9th Greater China Capital Confidence Barometer
Mergers & acquisitions – deal appetite rises modestly
Chinese companies are bullish about the outlook for global M&A volumes over the next year.
Sentiment around local volumes is also rising, making China the most upbeat of all the BRIC countries.
Dealmaking fundamentals — from credit availability to economic confidence — have all improved over the past year. Yet this confidence isn’t translating into action as those who plan to do a deal increases only marginally.
Q: What is your expectation for M&A/deal volumes in the next 12 months?
What is your expectation for M&A/deal volumes in the next 12 months?
Global and local deal volumes seen improving
Chinese respondents are significantly more bullish about the prospects for deal volumes to increase both at home and abroad. Eighty-seven percent see improvement in deal volumes globally, up from 74% six months ago, while 80% are seeing higher deal volumes locally, up from 65% in April.
Modest increase in deal appetite
Despite the apparent optimism in outlook, just 32% say their company plans to pursue acquisitions in the next 12 months, slightly higher than the 29% who said so in April.
Non-BRIC emerging markets increasingly attractive
As the economy slows at home, Chinese companies are increasingly on the lookout for new rapid-growth opportunities, and more are looking outside the BRIC group of emerging markets.
Fifty-eight percent of Chinese respondents are willing to allocate 25% or more of their allocation capital to non-BRIC emerging markets over the next 12 months, compared with just 34% of global respondents.
Just under half of Chinese respondents (47%) say they have a greater focus on non-BRIC emerging markets than they did a year ago, compared with just 20% of global respondents.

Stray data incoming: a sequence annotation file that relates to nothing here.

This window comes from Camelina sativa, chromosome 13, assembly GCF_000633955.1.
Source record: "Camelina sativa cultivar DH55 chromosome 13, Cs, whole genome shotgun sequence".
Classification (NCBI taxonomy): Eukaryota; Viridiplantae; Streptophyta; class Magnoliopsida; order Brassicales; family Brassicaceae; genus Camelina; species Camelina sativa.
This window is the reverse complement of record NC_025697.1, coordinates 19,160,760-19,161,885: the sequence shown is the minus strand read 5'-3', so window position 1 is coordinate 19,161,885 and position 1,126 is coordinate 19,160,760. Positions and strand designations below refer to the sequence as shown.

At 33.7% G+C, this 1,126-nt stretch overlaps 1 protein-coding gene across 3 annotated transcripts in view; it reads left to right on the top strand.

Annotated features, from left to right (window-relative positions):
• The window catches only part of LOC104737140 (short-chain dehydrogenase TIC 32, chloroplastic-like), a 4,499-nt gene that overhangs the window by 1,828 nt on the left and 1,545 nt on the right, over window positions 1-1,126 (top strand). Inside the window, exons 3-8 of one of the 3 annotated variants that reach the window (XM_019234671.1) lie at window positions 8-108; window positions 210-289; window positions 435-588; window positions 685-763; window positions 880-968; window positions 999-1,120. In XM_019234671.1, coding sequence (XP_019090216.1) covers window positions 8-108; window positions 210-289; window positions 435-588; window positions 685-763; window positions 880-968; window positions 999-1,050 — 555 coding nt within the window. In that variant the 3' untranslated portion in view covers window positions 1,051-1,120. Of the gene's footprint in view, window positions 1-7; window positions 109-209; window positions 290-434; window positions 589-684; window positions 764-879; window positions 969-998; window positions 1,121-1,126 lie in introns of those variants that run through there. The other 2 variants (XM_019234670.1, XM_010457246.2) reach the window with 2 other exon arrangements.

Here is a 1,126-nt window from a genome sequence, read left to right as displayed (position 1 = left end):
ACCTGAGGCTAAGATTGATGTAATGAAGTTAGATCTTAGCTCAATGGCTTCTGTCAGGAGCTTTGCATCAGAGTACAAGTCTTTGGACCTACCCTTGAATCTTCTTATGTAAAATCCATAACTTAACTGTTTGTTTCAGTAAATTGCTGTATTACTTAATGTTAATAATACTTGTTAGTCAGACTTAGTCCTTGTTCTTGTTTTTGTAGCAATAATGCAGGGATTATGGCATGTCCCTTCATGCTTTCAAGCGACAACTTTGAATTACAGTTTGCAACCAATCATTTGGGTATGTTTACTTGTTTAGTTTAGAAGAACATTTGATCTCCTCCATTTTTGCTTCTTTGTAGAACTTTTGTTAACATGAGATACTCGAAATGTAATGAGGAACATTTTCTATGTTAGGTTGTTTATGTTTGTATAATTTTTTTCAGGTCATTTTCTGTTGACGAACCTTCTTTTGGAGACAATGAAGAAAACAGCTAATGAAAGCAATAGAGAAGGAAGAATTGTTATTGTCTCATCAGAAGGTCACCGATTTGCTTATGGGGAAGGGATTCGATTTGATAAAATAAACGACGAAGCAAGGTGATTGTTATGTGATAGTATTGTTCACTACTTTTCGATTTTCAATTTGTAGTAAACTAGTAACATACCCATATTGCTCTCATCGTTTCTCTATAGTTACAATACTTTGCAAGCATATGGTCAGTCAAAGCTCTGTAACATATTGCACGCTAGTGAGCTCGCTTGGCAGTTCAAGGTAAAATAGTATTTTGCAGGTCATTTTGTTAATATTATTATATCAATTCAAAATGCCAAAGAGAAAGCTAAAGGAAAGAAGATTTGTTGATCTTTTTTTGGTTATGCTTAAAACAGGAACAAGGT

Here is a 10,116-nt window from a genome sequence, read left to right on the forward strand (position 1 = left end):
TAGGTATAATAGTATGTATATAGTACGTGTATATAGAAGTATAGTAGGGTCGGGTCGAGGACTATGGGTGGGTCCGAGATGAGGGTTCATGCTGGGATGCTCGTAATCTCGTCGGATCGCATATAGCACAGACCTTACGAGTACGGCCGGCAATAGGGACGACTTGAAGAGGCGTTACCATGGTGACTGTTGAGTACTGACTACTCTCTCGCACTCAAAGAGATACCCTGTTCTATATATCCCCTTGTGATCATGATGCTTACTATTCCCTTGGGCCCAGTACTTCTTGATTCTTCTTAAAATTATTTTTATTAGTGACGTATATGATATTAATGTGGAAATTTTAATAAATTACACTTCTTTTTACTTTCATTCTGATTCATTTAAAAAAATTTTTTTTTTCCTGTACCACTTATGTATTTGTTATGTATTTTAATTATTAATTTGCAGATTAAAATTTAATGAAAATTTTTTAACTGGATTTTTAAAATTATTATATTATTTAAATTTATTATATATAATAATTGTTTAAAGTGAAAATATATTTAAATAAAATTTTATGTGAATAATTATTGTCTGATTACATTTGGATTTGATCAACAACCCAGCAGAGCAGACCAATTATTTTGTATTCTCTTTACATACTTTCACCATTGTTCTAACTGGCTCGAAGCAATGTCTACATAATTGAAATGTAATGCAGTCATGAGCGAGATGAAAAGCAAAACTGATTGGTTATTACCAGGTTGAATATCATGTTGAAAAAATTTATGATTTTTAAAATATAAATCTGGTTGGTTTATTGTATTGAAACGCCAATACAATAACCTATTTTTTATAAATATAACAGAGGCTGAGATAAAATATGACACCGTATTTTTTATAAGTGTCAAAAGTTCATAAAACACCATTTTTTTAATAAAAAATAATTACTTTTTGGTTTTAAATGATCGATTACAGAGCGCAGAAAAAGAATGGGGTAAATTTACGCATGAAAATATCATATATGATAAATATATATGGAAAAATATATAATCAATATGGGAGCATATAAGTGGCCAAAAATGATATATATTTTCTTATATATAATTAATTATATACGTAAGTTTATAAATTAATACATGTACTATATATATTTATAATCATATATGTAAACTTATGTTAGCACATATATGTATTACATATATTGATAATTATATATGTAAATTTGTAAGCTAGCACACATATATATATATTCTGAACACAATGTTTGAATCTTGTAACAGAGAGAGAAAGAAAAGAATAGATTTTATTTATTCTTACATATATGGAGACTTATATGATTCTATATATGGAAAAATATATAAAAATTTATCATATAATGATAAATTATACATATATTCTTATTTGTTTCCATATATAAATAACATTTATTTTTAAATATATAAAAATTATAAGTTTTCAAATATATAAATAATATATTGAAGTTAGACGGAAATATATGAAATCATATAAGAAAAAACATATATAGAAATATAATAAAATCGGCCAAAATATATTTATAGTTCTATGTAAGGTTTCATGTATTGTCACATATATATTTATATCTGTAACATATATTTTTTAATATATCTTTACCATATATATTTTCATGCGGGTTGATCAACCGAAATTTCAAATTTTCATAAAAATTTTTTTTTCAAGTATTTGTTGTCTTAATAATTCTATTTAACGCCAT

Top 5 global destinations:
Lower confidence in deal quality
While more than two-thirds of Chinese investors say they are confident in the number of acquisition opportunities globally, this falls to just half when respondents are asked about local opportunities.
Some of this reticence appears to stem from pessimism about the potential targets and ease of doing deals in the domestic market. Half of those surveyed expressed confidence in the number of available acquisition opportunities, although this is up from 30% six months ago. But just a third of respondents said they were happy with the quality of acquisition opportunities locally, up from 26% in April.
More than half of Chinese companies cited the regulatory environment as the primary reason for not pursuing acquisitions, compared with nearly a third of Russians, the only other BRIC member listing regulatory issues as the main obstacle to transactions.
Asset prices still seen climbing
Another key factor helping to deter Chinese companies from M&A is their perception of the direction of asset prices. Fifty-three percent expect valuations to continue to rise over the next 12 months, compared to 39% who expected higher prices in April and 43% of global executives who expect price rises.
Perhaps due to these affordability concerns, nearly three-quarters of Chinese executives expect deal sizes of between US$51m and US$500m, up from 62% in April, although the number of respondents predicting deal sizes between US$501m and US$1b has more than doubled over the same period.